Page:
More than a year after Mayor de Blasio signed the Car Wash Accountability Act, the legislation is at a standstill—frozen by a lawsuit filed by car wash owners. But city officials told City Limits this week that they will in the near future issue regulations for implementing the law, a step that will allow the legal fight over it to move ahead.
Meanwhile, the Retail, Wholesale, and Department Store Union (RWDSU)—a major force behind the 2015 law—says it is negotiating new contracts with owners at the 10 car washes it successfully organized and is still “actively organizing in the industry.”
The backdrop to both the unionizing drive and the legislation is the allegation that car-wash owners have exploited their workers: paying their employees less than minimum wage and sometimes even holding tips back from them. Car-wash workers, who call themselves carwasheros, have told advocates they might go home with a weekly salary of $300 or less. Some said they would work more than 10 hours a day but not receive overtime.
The car-wash workforce is mainly made up of immigrants who are not always aware of their rights as workers. Immigrants are twice as likely to endure wage violations than U.S. citizens, according a report by the office of Public Advocate Letitia James.
Some of the accusations have been verified by enforcement agencies. John Lage, the man the Daily News dubbed as the “Car Wash Kingpin,” had to pay more than 1,100 employees some $3.4 million in back wages and penalties in 2009 under a deal with federal labor officials. In 2014, he paid $3.9 million under a separate settlement with the New York attorney general.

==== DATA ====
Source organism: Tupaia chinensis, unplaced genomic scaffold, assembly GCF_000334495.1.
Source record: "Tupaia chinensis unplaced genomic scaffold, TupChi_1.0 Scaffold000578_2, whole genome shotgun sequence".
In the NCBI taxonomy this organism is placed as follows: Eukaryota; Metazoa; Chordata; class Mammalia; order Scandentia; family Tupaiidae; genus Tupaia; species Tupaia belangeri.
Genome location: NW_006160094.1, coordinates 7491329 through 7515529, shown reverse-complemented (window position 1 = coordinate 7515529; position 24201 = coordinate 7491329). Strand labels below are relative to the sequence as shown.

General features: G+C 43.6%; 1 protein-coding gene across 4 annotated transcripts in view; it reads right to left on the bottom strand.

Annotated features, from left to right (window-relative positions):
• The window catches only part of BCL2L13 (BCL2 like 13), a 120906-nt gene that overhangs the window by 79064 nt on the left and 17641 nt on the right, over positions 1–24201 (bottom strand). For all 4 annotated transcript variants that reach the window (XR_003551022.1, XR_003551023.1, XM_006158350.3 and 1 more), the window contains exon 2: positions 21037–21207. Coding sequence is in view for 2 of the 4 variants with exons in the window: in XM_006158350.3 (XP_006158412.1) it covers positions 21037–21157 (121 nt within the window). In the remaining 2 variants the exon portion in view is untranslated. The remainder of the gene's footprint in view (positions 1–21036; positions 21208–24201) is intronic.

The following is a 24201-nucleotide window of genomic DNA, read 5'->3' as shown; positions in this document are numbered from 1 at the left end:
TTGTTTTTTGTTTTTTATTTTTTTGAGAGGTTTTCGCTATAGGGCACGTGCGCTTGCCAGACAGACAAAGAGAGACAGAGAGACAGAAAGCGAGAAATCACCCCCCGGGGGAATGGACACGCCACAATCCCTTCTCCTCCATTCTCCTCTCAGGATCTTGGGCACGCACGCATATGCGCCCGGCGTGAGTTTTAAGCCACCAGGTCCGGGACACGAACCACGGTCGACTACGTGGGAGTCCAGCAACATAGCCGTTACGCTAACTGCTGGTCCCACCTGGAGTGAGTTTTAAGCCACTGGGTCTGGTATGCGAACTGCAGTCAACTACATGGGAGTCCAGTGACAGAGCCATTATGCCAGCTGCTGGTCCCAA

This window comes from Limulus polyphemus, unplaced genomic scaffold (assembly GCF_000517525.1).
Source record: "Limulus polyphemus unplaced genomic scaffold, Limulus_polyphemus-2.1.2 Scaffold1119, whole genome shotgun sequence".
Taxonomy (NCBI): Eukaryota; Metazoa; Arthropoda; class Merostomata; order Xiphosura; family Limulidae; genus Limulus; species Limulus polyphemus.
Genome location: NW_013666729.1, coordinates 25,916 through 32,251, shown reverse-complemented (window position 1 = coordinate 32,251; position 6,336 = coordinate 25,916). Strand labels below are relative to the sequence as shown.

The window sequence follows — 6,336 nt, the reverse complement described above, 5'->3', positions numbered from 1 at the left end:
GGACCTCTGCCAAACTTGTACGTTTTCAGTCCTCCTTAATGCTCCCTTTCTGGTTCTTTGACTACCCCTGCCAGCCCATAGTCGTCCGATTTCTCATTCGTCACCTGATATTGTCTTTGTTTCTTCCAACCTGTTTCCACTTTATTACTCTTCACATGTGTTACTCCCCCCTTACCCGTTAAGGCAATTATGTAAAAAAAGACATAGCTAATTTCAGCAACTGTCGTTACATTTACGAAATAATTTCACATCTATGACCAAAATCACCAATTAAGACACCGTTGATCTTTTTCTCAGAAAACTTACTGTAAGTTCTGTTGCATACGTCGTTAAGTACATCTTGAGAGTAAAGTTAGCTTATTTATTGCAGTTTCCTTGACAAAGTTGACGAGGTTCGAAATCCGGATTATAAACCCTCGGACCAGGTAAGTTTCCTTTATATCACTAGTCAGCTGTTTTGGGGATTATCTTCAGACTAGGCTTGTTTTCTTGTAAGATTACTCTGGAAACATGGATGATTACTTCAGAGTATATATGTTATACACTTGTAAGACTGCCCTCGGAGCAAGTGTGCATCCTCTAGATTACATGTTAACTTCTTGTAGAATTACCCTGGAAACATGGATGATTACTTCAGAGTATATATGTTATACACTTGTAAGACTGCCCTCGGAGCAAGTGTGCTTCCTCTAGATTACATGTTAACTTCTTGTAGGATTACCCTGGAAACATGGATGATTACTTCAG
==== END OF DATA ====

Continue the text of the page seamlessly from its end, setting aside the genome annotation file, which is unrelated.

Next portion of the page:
After fierce lobbying by immigrant workers and the union, the Council in 2015 passed the Car Wash Accountability Act. It would require car wash operators to obtain a license from the city that must be renewed periodically and could be withheld if an operator lacked “good moral character,” failed to maintain sufficient insurance or didn’t secure a surety bond. The latter was intended to ensure that back wages could be paid in the event of a judgement against the company.
After the act was signed last June, the Association of Car Wash Owners (ACWO) sued in federal court, claiming the city was exceeding its authority and interfering in the collective bargaining process. As a result of this lawsuit the Car Wash Accountability Act was delayed, and the lawsuit itself was put on hold until the Department of Consumer Affairs promulgated regulations to put the law into action.
After collecting comments on draft rules, DCA is preparing to issue the final regs, although there is no firm timeline, a spokeswoman told City Limits this week.
“The lawsuit is still delaying the implementation of the law, which is a shame because workers need it,” says Janna Pea of the RWDSU. “We don’t know exactly what the timing will be. But we hope soon and are confident it will be upheld.”
Advocates say wage and labor-law violations remain common but conditions have improved because of the union work and the formation of WASH New York, a joint campaign of Make the Road New York and New York Communities for Change.
At two city car washes this week, workers talked about their conditions.
Refugio Denicia, 37, who has been working for Off-Broadway Car Wash in Elmhurst, Queens, for 17 years, said, “The conditions have definitely changed since we got into the union. Before we were paid around $4 an hour, and now it’s $9 an hour, plus some tips.” Denicia, a native of Mexico, says the contract came three years ago after the car washers began a strike until the owner agreed to negotiate with the union manager.
But at least one worker at 138 Lube LLC in the Bronx, a non-unionized car wash, didn’t seem fazed by his lack of union representation.. “I haven’t been here that long, but I can’t complain they pay me well and have never given me any trouble,” said Simon Herculan, who said his hourly wage was $8, plus tips.